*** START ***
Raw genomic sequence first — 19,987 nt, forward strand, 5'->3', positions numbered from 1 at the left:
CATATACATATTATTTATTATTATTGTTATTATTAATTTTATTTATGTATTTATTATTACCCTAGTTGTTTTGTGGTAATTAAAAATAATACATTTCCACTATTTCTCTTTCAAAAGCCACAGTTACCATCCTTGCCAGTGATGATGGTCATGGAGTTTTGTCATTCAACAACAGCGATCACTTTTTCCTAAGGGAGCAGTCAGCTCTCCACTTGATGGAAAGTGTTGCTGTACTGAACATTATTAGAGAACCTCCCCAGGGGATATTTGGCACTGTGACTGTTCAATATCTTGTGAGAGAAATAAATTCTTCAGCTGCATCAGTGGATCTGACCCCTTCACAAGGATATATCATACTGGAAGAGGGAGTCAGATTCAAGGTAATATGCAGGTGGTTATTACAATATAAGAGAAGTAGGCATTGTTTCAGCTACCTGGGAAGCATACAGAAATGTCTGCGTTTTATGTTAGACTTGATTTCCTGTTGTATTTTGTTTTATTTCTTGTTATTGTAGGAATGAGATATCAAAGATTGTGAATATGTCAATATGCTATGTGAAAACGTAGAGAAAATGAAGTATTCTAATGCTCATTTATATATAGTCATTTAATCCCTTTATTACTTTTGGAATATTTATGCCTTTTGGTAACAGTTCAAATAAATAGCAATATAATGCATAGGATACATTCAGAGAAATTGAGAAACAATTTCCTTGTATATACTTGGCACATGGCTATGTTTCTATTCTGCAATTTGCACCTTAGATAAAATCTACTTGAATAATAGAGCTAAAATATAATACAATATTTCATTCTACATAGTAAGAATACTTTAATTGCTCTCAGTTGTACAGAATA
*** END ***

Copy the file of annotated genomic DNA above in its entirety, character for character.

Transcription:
Raw genomic sequence first — 19,987 nt, forward strand, 5'->3', positions numbered from 1 at the left:
CATATACATATTATTTATTATTATTGTTATTATTAATTTTATTTATGTATTTATTATTACCCTAGTTGTTTTGTGGTAATTAAAAATAATACATTTCCACTATTTCTCTTTCAAAAGCCACAGTTACCATCCTTGCCAGTGATGATGGTCATGGAGTTTTGTCATTCAACAACAGCGATCACTTTTTCCTAAGGGAGCAGTCAGCTCTCCACTTGATGGAAAGTGTTGCTGTACTGAACATTATTAGAGAACCTCCCCAGGGGATATTTGGCACTGTGACTGTTCAATATCTTGTGAGAGAAATAAATTCTTCAGCTGCATCAGTGGATCTGACCCCTTCACAAGGATATATCATACTGGAAGAGGGAGTCAGATTCAAGGTAATATGCAGGTGGTTATTACAATATAAGAGAAGTAGGCATTGTTTCAGCTACCTGGGAAGCATACAGAAATGTCTGCGTTTTATGTTAGACTTGATTTCCTGTTGTATTTTGTTTTATTTCTTGTTATTGTAGGAATGAGATATCAAAGATTGTGAATATGTCAATATGCTATGTGAAAACGTAGAGAAAATGAAGTATTCTAATGCTCATTTATATATAGTCATTTAATCCCTTTATTACTTTTGGAATATTTATGCCTTTTGGTAACAGTTCAAATAAATAGCAATATAATGCATAGGATACATTCAGAGAAATTGAGAAACAATTTCCTTGTATATACTTGGCACATGGCTATGTTTCTATTCTGCAATTTGCACCTTAGATAAAATCTACTTGAATAATAGAGCTAAAATATAATACAATATTTCATTCTACATAGTAAGAATACTTTAATTGCTCTCAGTTGTACAGAATA